Machine Vision is Improving Manufacturing Robotics

Machine vision can create a faster, more flexible throughput on your factory floor.


Why consider Insight 2000 Cognex or the Insight 8000 Cognex camera?

As sophisticated technologies are introduced into the manufacturing landscape, those who want to include robotics as part of their production line are looking for ways to increase the machine’s functionality, flexibility, and efficiency.  This often means manufacturers are adding machine vision capability to their robotics to meet these goals.  Cognex cameras are ideally designed for use as vision sensors.

Insight Cognex 2000 is ideal for use as a vision sensor.
The InSight Cognex 2000 camera

How machine vision works

For most of their existence, robotics have used sensors, PLCs, and coding to create their movements.  But despite what we may have inferred from pop culture references in movies like Terminator or from cartoons, older robots have difficulty picking up and moving small parts, especially parts lacking similarities on all sides, like a screw with a tapering shank connected to a rounded head….or Princess Twilight Sparkle parts.

Machine vision vision uses cameras as their sensors. These are connected to software algorithms that allow the robotics hardware to automate complex tasks or precisely handle equipment.

Moving small parts is more difficult for robotics than pop culture makes it out to be.

This process uses up to four cameras to transmit information back to the interface. With this information, algorithms can decide how and when to move hardware, and robotics can have up to a 360-degree view of their surroundings as they move through the manufacturing process.

Even when only one camera is utilized–which allows scanning of a single X/Y plane–machine vision can be used to recognize variations or anomalies in parts.  But the recognition of variations and anomalies is part of how deep learning algorithms work within machine learning.

Robotics in Manufacturing

With recent improvements in both robotics, their associated software, and machine vision, robotics have worked their way into many facets of the manufacturing world. Robotics are now utilized in jobs like:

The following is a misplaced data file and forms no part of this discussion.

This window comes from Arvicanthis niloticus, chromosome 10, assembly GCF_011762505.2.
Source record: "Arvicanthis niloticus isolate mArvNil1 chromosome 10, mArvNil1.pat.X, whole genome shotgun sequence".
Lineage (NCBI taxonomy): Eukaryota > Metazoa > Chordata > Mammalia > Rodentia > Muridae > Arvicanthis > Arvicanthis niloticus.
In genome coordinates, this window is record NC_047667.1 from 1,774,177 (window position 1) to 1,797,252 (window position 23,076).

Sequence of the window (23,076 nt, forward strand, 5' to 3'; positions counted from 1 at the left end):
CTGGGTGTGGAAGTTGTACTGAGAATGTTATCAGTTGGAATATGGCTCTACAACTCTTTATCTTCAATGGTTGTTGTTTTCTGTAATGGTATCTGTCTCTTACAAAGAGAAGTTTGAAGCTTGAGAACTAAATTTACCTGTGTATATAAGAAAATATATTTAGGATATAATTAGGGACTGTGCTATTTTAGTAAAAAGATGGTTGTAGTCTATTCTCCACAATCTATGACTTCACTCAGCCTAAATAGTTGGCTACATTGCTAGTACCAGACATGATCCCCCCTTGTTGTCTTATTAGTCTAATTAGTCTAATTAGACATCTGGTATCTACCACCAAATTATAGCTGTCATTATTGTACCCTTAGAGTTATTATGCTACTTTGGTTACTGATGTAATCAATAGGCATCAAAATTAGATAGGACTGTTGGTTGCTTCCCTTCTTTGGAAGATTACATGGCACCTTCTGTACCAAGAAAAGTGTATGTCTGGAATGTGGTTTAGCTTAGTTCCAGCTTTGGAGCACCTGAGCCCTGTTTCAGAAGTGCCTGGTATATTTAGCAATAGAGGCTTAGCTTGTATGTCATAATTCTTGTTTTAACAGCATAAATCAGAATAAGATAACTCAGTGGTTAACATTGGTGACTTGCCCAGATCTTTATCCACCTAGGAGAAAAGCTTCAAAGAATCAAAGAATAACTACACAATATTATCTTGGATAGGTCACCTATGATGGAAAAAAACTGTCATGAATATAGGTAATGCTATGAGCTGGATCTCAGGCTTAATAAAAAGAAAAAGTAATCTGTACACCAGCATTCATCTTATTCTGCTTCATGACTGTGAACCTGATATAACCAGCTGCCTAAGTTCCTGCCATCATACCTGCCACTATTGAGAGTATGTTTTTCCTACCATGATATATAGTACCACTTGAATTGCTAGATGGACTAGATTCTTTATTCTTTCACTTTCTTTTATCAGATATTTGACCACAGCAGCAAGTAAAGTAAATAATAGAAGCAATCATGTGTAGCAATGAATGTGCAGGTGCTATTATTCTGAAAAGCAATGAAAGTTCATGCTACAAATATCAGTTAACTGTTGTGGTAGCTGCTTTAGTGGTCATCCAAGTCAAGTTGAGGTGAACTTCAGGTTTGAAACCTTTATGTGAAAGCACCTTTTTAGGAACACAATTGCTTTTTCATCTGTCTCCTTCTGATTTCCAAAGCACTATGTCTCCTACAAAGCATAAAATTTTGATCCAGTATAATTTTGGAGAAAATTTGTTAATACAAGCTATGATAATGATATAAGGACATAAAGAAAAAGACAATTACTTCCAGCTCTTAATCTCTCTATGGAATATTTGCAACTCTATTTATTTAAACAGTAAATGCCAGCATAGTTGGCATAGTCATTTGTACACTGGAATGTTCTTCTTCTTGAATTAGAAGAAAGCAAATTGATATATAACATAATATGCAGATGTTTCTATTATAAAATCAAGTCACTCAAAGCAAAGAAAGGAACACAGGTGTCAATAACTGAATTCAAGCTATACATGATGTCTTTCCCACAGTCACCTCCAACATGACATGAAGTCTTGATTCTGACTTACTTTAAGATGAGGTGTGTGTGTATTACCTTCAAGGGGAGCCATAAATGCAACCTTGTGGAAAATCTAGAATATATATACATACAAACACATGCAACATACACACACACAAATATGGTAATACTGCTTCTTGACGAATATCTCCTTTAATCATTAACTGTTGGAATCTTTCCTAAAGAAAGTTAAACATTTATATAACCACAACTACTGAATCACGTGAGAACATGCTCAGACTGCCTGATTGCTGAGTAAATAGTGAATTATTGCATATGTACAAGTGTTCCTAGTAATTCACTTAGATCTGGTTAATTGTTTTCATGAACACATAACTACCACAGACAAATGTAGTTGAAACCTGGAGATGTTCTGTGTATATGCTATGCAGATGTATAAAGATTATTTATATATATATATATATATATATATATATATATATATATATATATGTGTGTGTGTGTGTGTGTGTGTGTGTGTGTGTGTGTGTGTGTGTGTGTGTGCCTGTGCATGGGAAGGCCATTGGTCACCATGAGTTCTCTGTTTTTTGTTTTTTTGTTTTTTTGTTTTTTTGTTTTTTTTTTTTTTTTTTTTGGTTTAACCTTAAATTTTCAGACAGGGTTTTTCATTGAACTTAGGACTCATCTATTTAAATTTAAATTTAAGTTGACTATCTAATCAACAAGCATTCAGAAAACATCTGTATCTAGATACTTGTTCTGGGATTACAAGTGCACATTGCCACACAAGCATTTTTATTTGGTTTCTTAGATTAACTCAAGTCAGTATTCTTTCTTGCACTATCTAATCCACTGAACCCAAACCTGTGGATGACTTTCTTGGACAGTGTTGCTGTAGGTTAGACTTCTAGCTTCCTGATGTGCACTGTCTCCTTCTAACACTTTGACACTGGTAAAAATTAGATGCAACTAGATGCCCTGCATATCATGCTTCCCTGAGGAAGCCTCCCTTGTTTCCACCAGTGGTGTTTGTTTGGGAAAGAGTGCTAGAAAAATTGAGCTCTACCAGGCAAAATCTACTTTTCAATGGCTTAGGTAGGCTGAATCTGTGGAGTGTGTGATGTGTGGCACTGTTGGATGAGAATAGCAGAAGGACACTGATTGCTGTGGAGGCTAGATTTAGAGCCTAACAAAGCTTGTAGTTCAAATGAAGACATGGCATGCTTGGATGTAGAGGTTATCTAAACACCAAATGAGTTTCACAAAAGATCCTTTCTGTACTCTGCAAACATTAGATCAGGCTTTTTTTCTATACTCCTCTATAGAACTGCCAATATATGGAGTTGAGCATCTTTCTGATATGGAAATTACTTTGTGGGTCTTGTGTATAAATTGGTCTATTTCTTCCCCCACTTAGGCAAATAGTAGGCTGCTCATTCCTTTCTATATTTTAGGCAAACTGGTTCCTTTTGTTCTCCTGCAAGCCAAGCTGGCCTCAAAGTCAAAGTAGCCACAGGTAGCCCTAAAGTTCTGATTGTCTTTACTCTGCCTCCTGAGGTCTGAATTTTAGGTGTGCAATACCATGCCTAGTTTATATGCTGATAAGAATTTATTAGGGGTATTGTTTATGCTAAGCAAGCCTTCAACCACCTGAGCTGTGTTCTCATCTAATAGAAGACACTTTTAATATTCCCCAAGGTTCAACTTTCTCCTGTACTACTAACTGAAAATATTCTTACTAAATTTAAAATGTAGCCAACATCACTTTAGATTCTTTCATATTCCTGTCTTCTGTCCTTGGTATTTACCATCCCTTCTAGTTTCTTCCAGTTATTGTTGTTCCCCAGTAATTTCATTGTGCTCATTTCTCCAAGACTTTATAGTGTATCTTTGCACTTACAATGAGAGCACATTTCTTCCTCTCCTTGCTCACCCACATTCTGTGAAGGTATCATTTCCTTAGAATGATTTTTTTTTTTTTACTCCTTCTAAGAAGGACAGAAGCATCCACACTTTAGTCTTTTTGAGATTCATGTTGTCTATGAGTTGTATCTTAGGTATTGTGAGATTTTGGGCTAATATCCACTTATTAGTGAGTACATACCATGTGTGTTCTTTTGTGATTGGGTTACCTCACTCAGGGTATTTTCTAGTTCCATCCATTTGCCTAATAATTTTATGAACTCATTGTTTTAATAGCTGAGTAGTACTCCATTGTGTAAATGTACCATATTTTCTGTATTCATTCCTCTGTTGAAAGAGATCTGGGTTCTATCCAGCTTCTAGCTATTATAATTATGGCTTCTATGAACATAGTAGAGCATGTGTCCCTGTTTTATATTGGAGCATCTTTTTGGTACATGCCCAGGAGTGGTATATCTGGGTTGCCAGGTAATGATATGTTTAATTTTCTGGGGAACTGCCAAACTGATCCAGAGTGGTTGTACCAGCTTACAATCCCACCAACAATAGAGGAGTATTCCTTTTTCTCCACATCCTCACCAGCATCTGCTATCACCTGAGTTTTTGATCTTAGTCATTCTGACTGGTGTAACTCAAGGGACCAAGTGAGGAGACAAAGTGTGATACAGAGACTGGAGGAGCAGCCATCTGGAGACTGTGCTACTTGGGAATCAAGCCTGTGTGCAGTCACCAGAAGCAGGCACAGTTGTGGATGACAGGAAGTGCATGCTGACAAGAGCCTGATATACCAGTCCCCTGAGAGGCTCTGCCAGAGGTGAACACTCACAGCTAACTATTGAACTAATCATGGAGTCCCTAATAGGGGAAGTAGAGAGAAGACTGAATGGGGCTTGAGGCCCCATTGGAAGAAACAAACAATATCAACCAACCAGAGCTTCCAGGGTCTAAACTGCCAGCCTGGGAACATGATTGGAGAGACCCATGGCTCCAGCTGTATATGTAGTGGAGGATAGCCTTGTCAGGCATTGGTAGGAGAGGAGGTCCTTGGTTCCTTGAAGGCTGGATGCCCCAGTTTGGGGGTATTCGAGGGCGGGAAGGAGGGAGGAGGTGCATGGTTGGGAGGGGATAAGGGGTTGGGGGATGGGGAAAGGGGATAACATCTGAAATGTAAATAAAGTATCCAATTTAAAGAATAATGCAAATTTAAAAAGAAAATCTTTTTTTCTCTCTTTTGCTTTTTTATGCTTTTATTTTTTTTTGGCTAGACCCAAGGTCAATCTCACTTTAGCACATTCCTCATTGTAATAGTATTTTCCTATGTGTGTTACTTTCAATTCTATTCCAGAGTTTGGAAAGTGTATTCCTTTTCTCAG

• Welding
  • Shipping
  • Product packing and palletizing
  • Assembly
  • Metal Fabrication

Robotics are improving the overall efficiency of manufacturing, and much of this is due to the improvements in how these machines see the world around them. This advancement in machine vision is being driven, in part, by the enhanced capabilities of vision technology.  Many cameras, like some of our newer Cognex camera stock, like the InSight 8000 series offer higher resolution (up to 2592 x 1944) or faster acquisition rates (up to 217 fps)  that make them ideal for use in machine vision. However, earlier versions like the Insight 2000 Cognex can be an affordable option. The Insight 2000 Cognex offers 1280 x 960 resolution and an acquisition speed of 40 frames per second.

How to choose a vision camera

There are several factors to take into consideration if you’re looking to select a camera to use for machine vision. Your budget will be the first factor. You also have to make sure to choose a camera designed for use in industrial applications where the environment may be hotter, dirtier, and tougher. Make sure to review vibration limitations. Also consider

  • Resolution requirements. Know what you’re scanning for. Higher resolution cameras can pick up more detail. But does your application require pinpoint detail or will something less do the job?
  • Imaging rate. How quickly will your camera have to acquire new information to do your job properly?
  • Interconnection standards. How will your camera connect with your host computer? Some options include Camera Link, Camera Link HS, USB3 Vision, and GigE Vision.
  • Type of scan required. Will you need an area scan or a line scan?
  • Light wavelength. Some applications may require sensitivity to UV or infrared.

As this kind of technology continues to develop, material handling via robotics will become more commonplace.  Three-dimensional vision technology will allow the system to completely understand the orientation and shape of raw parts, which can then be placed into assembly with precision, and will create a faster, more accurate throughput. 

If you need a Cognex Camera or have more questions, contact our team today.

Want to know more about Cognex InSight? Read our answers to FAQs about Cognex here.